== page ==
And I love this age! The body ain't what is used to be, but the spirit is getting closer to what it used to be when I first arrived here. Accepting myself exactly as I am, without reservation, quirks and all.



Speaking of acceptance, I'd like to point you to a wonderful post from Rebecca at Just a Thought, a beautiful tribute to her eccentric dad: . Enjoy!


Kat said...

Thank you for the great read! This pretty much sums up how I feel. Although Im not laughing at
my wrinkles...yet. lol! I never tried to fit into any peer group which makes me an odd duck I guess.
I know your Gran will find her way. She is such a beautiful girl inside and out!

Amber said...

I completely agree, Rose. I love how on the cusp of 40, I am so much more at ease in my own skin and I really don't care about impressing people, etc.

On the other hand, some societal "normalization" is necessary for a functioning society. It's all about balance and IMHO, "The Middle Way".

maitlandmommy said...

Rose - i couldn't agree more. I cared a great deal what other people thought when i was in my twenties. In my thirties it started to fade away. Now that i'm almost 40 (where does the time go?) i care most about what I think. Do i like myself, as i am today? What kind of legacy - mostly spiritual/emotional am i leaving behind?

rebecca said...

Oh, Rosie, I am here reading your wonderful post and nodding, saying yes, yes, yes! that is exactly how i feel and then i see you've linked my post to my dear heart - my sweet, ole' dad. Thank you, Rose. How very, very sweet and how touching!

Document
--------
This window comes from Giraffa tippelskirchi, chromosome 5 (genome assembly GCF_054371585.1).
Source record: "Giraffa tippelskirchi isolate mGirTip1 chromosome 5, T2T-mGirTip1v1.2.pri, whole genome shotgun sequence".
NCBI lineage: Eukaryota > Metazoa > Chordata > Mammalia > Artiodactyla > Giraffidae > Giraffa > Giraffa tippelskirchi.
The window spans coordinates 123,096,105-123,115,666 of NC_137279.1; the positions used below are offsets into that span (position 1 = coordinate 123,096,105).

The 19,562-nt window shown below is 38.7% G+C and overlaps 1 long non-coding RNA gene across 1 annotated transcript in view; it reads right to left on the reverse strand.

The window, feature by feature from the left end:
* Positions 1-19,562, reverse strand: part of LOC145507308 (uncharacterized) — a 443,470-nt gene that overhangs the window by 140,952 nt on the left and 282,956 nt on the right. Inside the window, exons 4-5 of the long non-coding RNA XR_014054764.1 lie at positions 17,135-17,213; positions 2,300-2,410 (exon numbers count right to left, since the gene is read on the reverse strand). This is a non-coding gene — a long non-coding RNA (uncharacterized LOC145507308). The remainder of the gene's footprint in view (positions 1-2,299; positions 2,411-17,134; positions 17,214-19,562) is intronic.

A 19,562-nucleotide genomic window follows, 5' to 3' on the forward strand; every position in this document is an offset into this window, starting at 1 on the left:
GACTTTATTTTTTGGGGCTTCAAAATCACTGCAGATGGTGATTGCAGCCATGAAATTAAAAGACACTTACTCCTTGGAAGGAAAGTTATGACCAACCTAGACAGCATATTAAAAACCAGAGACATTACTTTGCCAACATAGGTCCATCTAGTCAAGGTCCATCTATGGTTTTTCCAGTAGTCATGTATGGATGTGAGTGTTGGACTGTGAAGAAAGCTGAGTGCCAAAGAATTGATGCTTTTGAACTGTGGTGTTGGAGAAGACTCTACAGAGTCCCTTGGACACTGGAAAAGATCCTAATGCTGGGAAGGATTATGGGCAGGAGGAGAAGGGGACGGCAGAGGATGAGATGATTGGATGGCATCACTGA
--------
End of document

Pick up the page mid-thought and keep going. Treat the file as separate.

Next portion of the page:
Now, I am reading this and I love how you write that our lives come full circle: we are born without judgement, free in spirit and love, appreciative of the simplest things, and as close to our natural selves as possible. Then, we begin to grow and with that comes judgement, criticism, etc. I find these years of our lives the very hardest. It just takes soooo much energy to be worried about yourself and about what others do, think, etc. Why? Why do we do that? I suppose it's immaturity.

I'm 50. And I have never felt so 'free' and happy in my life. It is like I am reliving my childhood again. I wear what I want, I go without makeup many times, I laugh loud, I go against the grain and tell people I like this or that, or him or her, when I know full well they will not be happy with it....who cares? I don't anymore. It is liberating, but it is also living more compassionately. We should accept everyone as they are and be a little more understanding, we should dispense with the constant gossip and criticism and judgement (who here does not live in a glass house?) and just live OUR lives; mind your business with the rest. but your post brought to mind some women i know who are much older than me and yet have not reached this level of understanding and maturity yet. the cattiness and gossip still exists and i tell you, it wears me down! i just walk away because i can't deal with it anymore. come on, people, life is beautiful and it's happening right now around you -- live it!